Does Heavy Metal Music Cause Suicides?

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Heavy metal music is a type of music that started in the early 70’s mostly in the United Kingdom then later the United States. Heavy metal sound has created its own sound by highly amplified distortion, guitar solos, up tempo beats, and lyrics that contain subjects from sex, drugs to death. Heavy metal music in the last few years had been in the spotlight for the very issue of its lyrics. In recent years that there have been suicides, and the supposed causes are the lyrics found in this music. There have been many studies in behave of heavy music and it contributing to suicide rates, and many studies stating that heavy metal music and lyrics do not effect the suicide rates. While there is a maintained belief that heavy metal music and the lyrics it contains cause listeners to commit suicide, I would like to argue that they do not. I would like to show through out the essay that heavy metal music is not the determining factor in suicide rates and has very little to do in affecting suicide rates. But the true factors that contribute to these suicides associated with heavy metal music are drug use, depression, and family status.

On 23 December 1985, Vance and Belknap, after hours of drinking beer, smoking marijuana and allegedly listening to Judas Priest music, went to a playground at a church in Reno with a 12-gauge shotgun to end their lives. Belknap died instantly after pulling the trigger. Vance was next to follow but only blew away the lower half of his face. Vance latter died of drug complications. The teens parents alleged that a subliminal message of "do it" had been inserted in the Judas Priest song "Better By You, Better Than Me" and that this ultimately lead the their sons suicides. To most people this seems silly, that the words “do it” caused a suicide and blew the face off another boy. Timothy Moore was a defense expert for Judas Priest while they were on trail for an alleged subliminal message that caused the suicides of two teens. Moore declares that it is a “junk science” and has no effect on listeners and often wreaks havoc with scientific integrity and justice (Moore, 1). The words “do it” were supposedly said subliminally and was the deciding factor in the death of these teens. Moore states that “it” in isolation has little meaning unless there is some antecedent to which the “it” refers. The “it” could mean many things and the song never states what “it” really is (Moore, 2). A clinical psychologist who testified for the defense stated the following, both teens had serious long-term adjustment problems both were violent and abusive in their relationships. They felt socially alienated; they were emotionally distressed, depressed, and impulsive. Both had a history of drugs use, petty crime, school failure, and unemployment (Moore, 3). Both teens were emotionally distressed, were depressed, and had a history of drug use these would contribute more to a suicide rather than the phrase “do it” in a song. Moore’s research shows that subliminal messages are not related to suicides but rather health issues, such as distress, depression and drug use were the contributing factors to suicide of Belknap, and the attempted suicide of Vance.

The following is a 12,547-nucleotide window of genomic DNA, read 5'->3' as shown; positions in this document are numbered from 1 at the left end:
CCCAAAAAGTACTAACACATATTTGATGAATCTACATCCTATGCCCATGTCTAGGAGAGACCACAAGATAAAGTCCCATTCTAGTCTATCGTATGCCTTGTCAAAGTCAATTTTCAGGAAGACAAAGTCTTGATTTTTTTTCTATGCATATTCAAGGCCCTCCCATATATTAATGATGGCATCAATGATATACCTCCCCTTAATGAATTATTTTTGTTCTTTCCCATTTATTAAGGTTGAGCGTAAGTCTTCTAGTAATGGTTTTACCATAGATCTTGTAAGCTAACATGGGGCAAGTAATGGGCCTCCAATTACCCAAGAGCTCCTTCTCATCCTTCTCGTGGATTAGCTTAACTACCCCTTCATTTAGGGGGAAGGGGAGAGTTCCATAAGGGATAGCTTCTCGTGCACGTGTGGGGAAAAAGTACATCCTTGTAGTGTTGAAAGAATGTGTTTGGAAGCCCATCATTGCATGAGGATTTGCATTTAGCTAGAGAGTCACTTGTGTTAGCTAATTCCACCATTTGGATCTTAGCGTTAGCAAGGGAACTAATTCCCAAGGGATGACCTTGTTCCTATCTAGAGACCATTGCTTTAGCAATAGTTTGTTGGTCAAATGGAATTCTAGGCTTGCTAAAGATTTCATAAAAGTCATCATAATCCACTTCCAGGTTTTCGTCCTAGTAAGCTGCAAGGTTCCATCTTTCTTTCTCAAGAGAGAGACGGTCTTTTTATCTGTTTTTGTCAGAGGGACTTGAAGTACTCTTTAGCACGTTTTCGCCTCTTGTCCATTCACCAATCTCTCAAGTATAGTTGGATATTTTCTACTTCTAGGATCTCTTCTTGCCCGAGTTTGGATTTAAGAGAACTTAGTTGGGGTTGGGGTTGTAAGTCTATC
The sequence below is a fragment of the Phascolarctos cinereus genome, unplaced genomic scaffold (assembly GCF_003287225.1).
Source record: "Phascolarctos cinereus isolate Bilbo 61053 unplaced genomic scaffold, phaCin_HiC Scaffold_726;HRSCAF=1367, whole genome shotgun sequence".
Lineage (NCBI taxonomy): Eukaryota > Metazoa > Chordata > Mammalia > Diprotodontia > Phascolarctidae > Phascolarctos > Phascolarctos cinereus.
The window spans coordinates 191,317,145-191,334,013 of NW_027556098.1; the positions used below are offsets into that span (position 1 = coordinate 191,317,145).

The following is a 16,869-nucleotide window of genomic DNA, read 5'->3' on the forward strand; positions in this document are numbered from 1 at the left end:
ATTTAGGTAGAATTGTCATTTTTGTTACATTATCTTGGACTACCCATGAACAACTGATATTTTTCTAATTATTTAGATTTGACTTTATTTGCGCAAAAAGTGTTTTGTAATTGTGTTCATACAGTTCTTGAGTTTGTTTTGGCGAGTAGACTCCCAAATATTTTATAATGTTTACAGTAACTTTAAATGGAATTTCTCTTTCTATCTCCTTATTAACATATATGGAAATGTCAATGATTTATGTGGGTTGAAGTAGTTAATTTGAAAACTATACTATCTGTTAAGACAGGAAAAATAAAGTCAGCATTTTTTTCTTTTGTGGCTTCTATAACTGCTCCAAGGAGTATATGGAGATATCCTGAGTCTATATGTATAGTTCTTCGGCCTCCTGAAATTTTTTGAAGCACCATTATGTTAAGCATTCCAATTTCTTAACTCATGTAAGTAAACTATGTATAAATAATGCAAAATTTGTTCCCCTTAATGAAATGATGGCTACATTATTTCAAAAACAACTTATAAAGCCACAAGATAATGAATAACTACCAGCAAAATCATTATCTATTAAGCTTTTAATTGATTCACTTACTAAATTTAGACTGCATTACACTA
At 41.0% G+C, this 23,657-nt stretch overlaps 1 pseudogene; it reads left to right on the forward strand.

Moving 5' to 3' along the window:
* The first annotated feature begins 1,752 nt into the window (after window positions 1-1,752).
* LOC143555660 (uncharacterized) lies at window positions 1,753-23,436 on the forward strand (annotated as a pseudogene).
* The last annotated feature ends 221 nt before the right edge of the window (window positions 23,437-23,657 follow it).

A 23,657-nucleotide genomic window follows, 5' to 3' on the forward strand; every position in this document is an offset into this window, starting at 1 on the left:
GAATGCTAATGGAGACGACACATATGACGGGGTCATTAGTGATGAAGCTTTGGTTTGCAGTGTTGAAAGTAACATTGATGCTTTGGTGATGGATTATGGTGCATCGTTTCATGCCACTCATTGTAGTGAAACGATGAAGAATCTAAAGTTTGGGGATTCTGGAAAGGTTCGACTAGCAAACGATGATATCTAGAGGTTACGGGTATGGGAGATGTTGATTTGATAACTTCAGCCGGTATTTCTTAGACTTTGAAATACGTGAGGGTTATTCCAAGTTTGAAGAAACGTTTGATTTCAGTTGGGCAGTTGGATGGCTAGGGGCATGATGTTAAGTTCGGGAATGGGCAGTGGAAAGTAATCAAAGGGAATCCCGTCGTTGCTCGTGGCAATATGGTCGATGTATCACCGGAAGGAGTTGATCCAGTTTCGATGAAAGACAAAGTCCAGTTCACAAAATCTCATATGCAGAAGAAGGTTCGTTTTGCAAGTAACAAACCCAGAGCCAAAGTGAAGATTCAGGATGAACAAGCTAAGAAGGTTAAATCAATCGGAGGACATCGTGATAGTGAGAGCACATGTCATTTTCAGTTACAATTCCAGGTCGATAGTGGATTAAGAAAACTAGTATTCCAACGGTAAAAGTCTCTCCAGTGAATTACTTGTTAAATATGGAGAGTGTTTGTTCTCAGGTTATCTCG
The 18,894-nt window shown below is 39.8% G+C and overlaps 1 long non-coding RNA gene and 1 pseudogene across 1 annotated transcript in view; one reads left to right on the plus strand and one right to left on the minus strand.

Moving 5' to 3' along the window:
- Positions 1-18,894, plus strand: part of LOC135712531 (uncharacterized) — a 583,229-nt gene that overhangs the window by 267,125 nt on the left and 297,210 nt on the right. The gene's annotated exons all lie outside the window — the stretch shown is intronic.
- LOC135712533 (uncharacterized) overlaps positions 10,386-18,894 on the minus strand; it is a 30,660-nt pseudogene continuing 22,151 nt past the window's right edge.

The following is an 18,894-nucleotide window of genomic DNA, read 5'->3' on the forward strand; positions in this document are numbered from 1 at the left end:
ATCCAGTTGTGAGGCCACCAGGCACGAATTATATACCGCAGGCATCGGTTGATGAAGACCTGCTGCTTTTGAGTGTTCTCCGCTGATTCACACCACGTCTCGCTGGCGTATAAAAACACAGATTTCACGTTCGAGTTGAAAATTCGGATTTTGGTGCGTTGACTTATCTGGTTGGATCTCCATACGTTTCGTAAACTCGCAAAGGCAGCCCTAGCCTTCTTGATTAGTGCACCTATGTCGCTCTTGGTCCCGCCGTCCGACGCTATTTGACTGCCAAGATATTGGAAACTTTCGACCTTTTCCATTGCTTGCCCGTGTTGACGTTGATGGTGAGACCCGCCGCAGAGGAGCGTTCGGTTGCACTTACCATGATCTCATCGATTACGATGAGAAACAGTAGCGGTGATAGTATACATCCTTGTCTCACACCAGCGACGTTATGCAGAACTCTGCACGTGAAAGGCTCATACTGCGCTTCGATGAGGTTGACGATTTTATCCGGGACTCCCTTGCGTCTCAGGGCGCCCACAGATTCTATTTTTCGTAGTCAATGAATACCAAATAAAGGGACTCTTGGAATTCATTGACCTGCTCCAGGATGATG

A study done by Karen R. Scheel and her associate shows suicide rates between heavy metal listeners and other music types listeners. Scheel chose her participants from a high school in the Midwest, and chose 121 students’ male and female ranging from 10th to 12th grade. Each participant listened to 5 types of music, which were pop music, country music, rap music, rock, music (not heavy metal) and heavy metal. The participants were then given a set of statements after listening to the 5 types of music. There were 48 statements representing reasons people may have for not killing themselves. Respondents rate the importance of each statement (to themselves) on a 6 point scale, ranging from “not at all important” to” extremely important”. Higher scores...
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